Ronnie Lee likes U.S. cotton’s global reputation but he’s getting worried about it.
Sitting in his office at McCleskey Cotton Gin in Bronwood, Ga., Lee maneuvered between meetings and phone calls, but the current chairman of the National Cotton Council paused to talk frankly about a concerning blemish on U.S. cotton’s good name: contamination.
“Over the years, U.S. cotton has had an excellent reputation with global cotton customers as a source of contamination-free cotton. Unfortunately, based on an increase in complaints that we are receiving from mills, our reputation and our ability to receive a premium in the market is under serious threat,” Lee said.
The complaints about contamination in the past few years, some formally submitted by foreign-buyers, have gotten U.S. cotton leadership's attention because they are coming from loyal customers, he said. Contamination at the mills cost time and money to correct.
Lee has investigated the issue of contamination on his family-run farm, custom cotton harvesting operation and gin. He said the process of contamination elimination starts in the cotton field, and anyone who’s ever walked a cotton field knows it can trap about anything that blows in, such as plastic grocery bags or packaging. It’s worth dedicating manpower and time to clean fields up before the pickers move in.
But it doesn’t stop there, the person running the picker must remain mindful and, yes, even stop the picker to get out and remove trash from a field, he said, and he understands stopping a busy harvest for any reason can be a hassle, but looking at the big picture, it is, again, worth it.
Since coming to market almost a decade ago, the John Deere self-propelled round-bale cotton picker has improved harvest for many farms throughout the cotton belt with faster, more-efficient picking and greater protection for the cotton in the field, during transport and in pre-ginning storage.
The round-bale harvesting system has become very popular, even with its hefty price tag, and it has been improved upon in the last few years. John Deere recommends protocols on how to use it and handle the bales properly to avoid problems. But still, the technology comes with what can be a double-edge by way of the plastic used to wrap the round bales. Damaged plastic wraps, whether damaged in the field or at the gin, are a potential contamination source if not handled correctly.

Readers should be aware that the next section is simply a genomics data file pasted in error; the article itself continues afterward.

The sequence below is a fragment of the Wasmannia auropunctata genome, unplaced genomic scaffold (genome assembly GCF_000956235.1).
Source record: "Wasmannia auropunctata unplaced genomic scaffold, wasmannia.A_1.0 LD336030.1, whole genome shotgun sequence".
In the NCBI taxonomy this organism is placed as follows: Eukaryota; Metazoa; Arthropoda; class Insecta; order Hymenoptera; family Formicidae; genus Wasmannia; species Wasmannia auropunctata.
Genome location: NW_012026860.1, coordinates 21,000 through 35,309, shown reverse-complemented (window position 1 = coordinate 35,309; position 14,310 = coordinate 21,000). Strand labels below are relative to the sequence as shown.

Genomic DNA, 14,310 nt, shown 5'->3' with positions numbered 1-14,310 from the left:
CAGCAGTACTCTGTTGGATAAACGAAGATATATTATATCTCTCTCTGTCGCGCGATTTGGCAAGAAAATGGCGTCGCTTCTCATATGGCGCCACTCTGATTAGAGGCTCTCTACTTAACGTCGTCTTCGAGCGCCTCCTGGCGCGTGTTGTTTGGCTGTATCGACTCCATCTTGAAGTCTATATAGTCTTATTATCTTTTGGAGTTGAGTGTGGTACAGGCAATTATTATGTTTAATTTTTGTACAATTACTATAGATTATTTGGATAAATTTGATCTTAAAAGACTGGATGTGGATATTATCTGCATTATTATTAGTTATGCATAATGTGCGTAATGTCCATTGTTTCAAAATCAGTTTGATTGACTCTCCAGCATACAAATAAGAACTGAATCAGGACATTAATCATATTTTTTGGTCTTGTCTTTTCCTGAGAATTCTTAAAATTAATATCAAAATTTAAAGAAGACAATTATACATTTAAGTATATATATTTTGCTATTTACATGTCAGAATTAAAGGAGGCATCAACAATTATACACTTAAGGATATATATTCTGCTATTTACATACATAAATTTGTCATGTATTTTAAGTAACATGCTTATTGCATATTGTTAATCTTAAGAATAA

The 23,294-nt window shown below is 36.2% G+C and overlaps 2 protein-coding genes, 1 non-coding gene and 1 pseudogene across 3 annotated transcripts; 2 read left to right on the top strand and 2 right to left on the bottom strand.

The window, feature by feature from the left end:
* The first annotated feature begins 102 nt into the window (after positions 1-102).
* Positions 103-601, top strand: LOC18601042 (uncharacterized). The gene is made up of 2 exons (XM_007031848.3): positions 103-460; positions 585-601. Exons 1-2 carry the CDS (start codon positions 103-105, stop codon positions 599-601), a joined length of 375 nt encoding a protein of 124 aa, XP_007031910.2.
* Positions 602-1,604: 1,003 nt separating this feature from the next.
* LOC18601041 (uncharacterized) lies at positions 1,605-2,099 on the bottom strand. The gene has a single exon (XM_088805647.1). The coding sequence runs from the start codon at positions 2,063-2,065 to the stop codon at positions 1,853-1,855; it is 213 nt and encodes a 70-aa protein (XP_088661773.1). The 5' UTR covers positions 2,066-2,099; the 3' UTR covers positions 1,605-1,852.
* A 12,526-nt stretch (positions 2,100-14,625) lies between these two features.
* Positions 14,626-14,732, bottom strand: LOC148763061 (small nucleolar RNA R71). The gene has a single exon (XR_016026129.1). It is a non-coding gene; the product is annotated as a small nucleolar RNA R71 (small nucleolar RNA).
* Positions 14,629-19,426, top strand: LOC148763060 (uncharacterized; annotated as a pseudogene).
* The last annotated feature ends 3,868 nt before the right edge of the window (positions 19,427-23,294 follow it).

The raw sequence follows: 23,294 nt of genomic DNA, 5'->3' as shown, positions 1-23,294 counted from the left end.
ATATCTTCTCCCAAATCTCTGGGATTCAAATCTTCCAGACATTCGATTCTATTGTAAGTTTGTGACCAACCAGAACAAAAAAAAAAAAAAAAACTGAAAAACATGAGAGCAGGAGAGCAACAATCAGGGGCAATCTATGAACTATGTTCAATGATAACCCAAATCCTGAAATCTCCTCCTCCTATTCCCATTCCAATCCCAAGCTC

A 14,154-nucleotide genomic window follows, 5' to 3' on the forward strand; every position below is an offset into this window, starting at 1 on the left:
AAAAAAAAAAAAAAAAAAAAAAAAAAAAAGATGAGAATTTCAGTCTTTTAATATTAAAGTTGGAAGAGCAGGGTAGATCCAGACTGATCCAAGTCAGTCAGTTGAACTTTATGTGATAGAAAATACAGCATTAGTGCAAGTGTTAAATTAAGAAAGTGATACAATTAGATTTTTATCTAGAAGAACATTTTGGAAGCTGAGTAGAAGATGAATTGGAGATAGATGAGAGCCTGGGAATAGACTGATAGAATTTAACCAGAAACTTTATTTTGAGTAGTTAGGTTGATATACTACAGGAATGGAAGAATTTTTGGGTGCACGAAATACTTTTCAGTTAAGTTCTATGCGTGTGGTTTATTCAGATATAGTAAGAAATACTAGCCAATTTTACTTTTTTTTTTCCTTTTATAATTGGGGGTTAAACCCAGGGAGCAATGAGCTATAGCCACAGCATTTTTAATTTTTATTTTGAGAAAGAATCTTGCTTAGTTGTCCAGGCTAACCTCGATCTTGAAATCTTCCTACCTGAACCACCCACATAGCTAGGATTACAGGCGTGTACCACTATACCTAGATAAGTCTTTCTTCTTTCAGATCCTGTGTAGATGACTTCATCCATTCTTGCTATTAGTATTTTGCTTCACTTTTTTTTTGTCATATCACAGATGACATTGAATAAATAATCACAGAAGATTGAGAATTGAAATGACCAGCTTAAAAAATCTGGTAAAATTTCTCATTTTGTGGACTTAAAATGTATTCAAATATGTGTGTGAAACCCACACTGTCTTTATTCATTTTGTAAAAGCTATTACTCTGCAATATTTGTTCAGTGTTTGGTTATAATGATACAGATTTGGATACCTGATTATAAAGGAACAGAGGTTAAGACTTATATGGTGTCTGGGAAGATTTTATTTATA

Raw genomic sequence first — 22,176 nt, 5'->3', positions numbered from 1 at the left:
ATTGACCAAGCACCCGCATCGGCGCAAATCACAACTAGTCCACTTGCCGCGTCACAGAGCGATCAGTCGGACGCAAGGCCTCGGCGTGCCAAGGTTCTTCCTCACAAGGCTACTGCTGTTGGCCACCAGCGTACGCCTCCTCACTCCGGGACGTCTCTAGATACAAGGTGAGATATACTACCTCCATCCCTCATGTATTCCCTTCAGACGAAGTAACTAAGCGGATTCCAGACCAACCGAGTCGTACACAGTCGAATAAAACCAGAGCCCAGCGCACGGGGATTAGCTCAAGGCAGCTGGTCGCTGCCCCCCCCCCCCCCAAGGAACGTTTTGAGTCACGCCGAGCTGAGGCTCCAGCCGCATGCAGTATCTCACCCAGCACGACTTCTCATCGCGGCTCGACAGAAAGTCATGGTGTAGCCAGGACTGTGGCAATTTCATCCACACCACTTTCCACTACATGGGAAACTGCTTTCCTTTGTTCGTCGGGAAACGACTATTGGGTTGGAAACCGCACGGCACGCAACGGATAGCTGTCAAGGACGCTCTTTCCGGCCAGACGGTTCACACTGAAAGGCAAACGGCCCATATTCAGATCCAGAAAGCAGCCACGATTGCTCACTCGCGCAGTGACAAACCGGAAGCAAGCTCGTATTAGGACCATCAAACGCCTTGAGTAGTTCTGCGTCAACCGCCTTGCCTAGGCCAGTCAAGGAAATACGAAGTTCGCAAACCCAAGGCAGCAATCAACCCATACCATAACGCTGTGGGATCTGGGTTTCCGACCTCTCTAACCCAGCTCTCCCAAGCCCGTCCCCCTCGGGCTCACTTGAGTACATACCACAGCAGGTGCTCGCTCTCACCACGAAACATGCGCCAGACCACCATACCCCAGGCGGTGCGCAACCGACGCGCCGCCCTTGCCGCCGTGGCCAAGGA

With this in mind, Lee this year initiated on-site training sessions for his grower customers, their picker drivers and Lee’s gin employees on the best methods to harvest, handle and gin cotton to eliminate potential contamination. The initial session included videotaping the presentations of invited speakers from John Deere and the National Cotton Council. The video is in post-production now, and includes discussion and comments from high levels of John Deere’s product management team. He plans to make the video available on his company’s website for further reference and to use it in part as a wider educational piece distributed by the NCC.
Elimination of contamination is a process U.S. cotton will need to hone. The NCC and its partner associations have rallied the call for contamination-free U.S. cotton for several years now, and the NCC maintains a special task force charged with focusing industry-wide comprehensive approaches into researching contamination sources and recommending measures targeted at producers, ginners and warehousers to ensure U.S. cotton quality remains high and contaminate free.
The message is getting across, but nothing is guaranteed without effort. Lee said each person in his operation has responsibility for avoiding contaminating cotton. The same is true all along the U.S. cotton-handling-and-delivery chain, from the fields to the warehouses and every place in between.
“The elimination of contaminates in U.S. cotton is a top priority,” he said.
The NCC has a website dedicated to getting the word out on best practices with regard to handling cotton to prevent contamination.